First thermal image shows untreated PCB with partial power applied. Second thermal image shows PCB with several "improvements" and full power applied. For improvement thick wire was soldered near D9-D10 diodes, which significantly reduced trace temperature in nearby region. (this wire is clearly seen in the image). Images are shown upside down to offset inversion made by IR camera.
 
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Tom.G

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It looks like the hot-spots are at feedthru holes. Try filling them with solder to increase their cross sectional area.

Cheers,
Tom
 
It looks like the hot-spots are at feedthru holes. Try filling them with solder to increase their cross sectional area.

Cheers,
Tom
Thank you for help. According to my interpretation of thermal image feed-thru holes are at temperature lower than nearby trace. I therefore conclude that they are being heated by the trace. Filling solder into the holes did not made any difference.
 
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Tom.G

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OK, so much for that! Any chance there is problem with the Ground Plane in the hotspot regions? It obviously comes down to either the current is too high or there is not enough Copper. (Thin Copper perhaps from faulty board manufacturing?)

So it must be time for some actual troubleshooting...

First off, is the overheating occuring at no-load or full-load? If at no-load either something is breaking down or there is a parasitic resonance somewhere. Just waving a scope probe around the board may spot something.

Next would be measuring either the voltage drop across that hotspot region or getting an idea of the actual current.

Unless you have a pre-amp for your 'scope, you probably can't measure the voltage drop, and the current would likely be more informative.

If you have a scope current probe with a high enough bandwidth and insulation, cut the trace and put a loop of wire across the cut for probe access.

A cheap-and-dirty AC current probe, uncalibrated, can be made from a low impedance earbud. Remove the piece that enters the ear canal and the metal diaphragm thus exposed. There is generally a seam in the plastic at that point. The innards are a coil with a permanent magnet for a core. Of course you will have to drive your circuit with only 1 or 2 volts to keep the board voltage levels save to play with... and you will probably need a dummy load. External trigger the scope on the driving waveform so you can see the 180° phase shift as you pass over a conductor. This will give at least a comparative indication of currents and their paths.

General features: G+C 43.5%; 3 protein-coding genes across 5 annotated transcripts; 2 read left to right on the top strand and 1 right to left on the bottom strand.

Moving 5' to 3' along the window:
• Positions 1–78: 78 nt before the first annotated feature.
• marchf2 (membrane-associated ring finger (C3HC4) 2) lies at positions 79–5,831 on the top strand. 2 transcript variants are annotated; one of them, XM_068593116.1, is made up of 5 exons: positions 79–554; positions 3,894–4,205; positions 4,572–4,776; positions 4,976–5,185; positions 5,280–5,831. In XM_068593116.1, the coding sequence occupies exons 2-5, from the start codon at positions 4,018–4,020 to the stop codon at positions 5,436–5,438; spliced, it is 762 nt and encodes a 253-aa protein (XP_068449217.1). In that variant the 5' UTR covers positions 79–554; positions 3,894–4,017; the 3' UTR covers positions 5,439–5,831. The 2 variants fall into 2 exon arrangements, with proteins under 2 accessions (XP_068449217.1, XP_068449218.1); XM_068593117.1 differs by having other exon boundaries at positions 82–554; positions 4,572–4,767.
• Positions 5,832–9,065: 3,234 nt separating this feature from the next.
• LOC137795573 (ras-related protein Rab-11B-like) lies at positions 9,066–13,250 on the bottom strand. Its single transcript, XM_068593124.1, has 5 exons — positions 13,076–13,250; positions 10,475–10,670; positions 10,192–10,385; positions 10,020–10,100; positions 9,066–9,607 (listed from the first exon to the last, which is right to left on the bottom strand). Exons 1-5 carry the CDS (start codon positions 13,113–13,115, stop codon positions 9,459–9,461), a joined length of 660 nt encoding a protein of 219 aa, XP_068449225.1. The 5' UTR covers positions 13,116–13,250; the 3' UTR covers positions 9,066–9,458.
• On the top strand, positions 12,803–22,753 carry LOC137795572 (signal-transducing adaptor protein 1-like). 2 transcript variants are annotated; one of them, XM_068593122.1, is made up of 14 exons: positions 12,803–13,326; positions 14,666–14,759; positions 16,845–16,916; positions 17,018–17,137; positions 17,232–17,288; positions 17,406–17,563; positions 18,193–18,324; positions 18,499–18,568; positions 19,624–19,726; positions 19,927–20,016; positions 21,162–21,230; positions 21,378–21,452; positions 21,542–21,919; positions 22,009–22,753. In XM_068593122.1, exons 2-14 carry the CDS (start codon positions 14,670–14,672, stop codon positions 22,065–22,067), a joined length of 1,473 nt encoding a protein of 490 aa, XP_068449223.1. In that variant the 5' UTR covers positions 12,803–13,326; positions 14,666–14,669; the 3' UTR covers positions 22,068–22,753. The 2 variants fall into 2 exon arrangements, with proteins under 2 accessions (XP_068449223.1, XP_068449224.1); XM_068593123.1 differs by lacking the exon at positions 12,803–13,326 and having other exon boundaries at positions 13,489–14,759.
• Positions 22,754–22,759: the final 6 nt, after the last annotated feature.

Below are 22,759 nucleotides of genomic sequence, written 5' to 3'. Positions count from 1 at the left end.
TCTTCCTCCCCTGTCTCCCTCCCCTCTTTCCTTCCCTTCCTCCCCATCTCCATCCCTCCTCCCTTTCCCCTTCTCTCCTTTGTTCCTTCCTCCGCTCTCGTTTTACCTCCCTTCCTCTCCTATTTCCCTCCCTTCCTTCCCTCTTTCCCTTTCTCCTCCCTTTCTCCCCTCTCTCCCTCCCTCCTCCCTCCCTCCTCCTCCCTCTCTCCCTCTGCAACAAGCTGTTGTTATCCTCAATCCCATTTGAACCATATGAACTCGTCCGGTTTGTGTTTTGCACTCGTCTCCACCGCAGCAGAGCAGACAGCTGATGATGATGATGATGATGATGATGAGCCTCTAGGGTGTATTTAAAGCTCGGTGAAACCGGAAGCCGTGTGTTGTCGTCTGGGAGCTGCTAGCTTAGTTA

Interesting situation, please keep us updated on your findings.

Cheers,
Tom
 
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I think it'll be about the ground plane, since many hot spots/areas has no clear indication to existing traces (neither on top or bottom) on the PCB. But I don't have a good explanation yet.

Ps.: if you have a non-populated piece of that PCB and a good capacitance meter then could you please measure some track-to-ground capacitance around the affected area?
 
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Baluncore

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Looking at the circuit diagram, I see 12 triangular loops, each made from a capacitor with two diodes of the Villard cascade multiplier. Diodes are shared between loops. Each loop conducts in the alternate direction. You have built a 50 kHz ground plane induction heater.

I would expect the ground plane below those loops to conduct eddy currents due to the cyclic pump current. I have not been able to decode the exact layout yet, but it may be that some of those loops overlap, or are adjacent to return flux from others and so increase the flux and heating.

It may be possible to layout the multiplier as a transmission line, with the capacitor tracks on opposite sides of the PCB, so the loops have no area in the plane of the ground plane. It might be possible to deliberately overlap pairs of loops so the flux from the two loops cancel.

Alternatively you must remove the ground plane, or slit the ground plane into a comb or a tree.
 
First off, is the overheating occuring at no-load or full-load? If at no-load either something is breaking down or there is a parasitic resonance somewhere. Just waving a scope probe around the board may spot something.
PCB heating occurs only at high load. Also I have sufficient evidence that there are no breakdowns or leakage.
 
Next would be measuring either the voltage drop across that hotspot region or getting an idea of the actual current.
Unless you have a pre-amp for your 'scope, you probably can't measure the voltage drop, and the current would likely be more informative.
If you have a scope current probe with a high enough bandwidth and insulation, cut the trace and put a loop of wire across the cut for probe access.
A cheap-and-dirty AC current probe, uncalibrated, can be made from a low impedance earbud. Remove the piece that enters the ear canal and the metal diaphragm thus exposed. There is generally a seam in the plastic at that point. The innards are a coil with a permanent magnet for a core. Of course you will have to drive your circuit with only 1 or 2 volts to keep the board voltage levels save to play with... and you will probably need a dummy load. External trigger the scope on the driving waveform so you can see the 180° phase shift as you pass over a conductor. This will give at least a comparative indication of currents and their paths.
Thank you, I will keep these tips as alternative direction if present course of research would not yield expected results. Presently I'm assuming that heating is not due to copper resistance to forward current flow, because this is what calculations, measurements and experiments I did so far indicate. I therefore prefer to focus on better understanding of circular (eddy) current effects which may be induced in traces or ground plane by time-varying magnetic fields.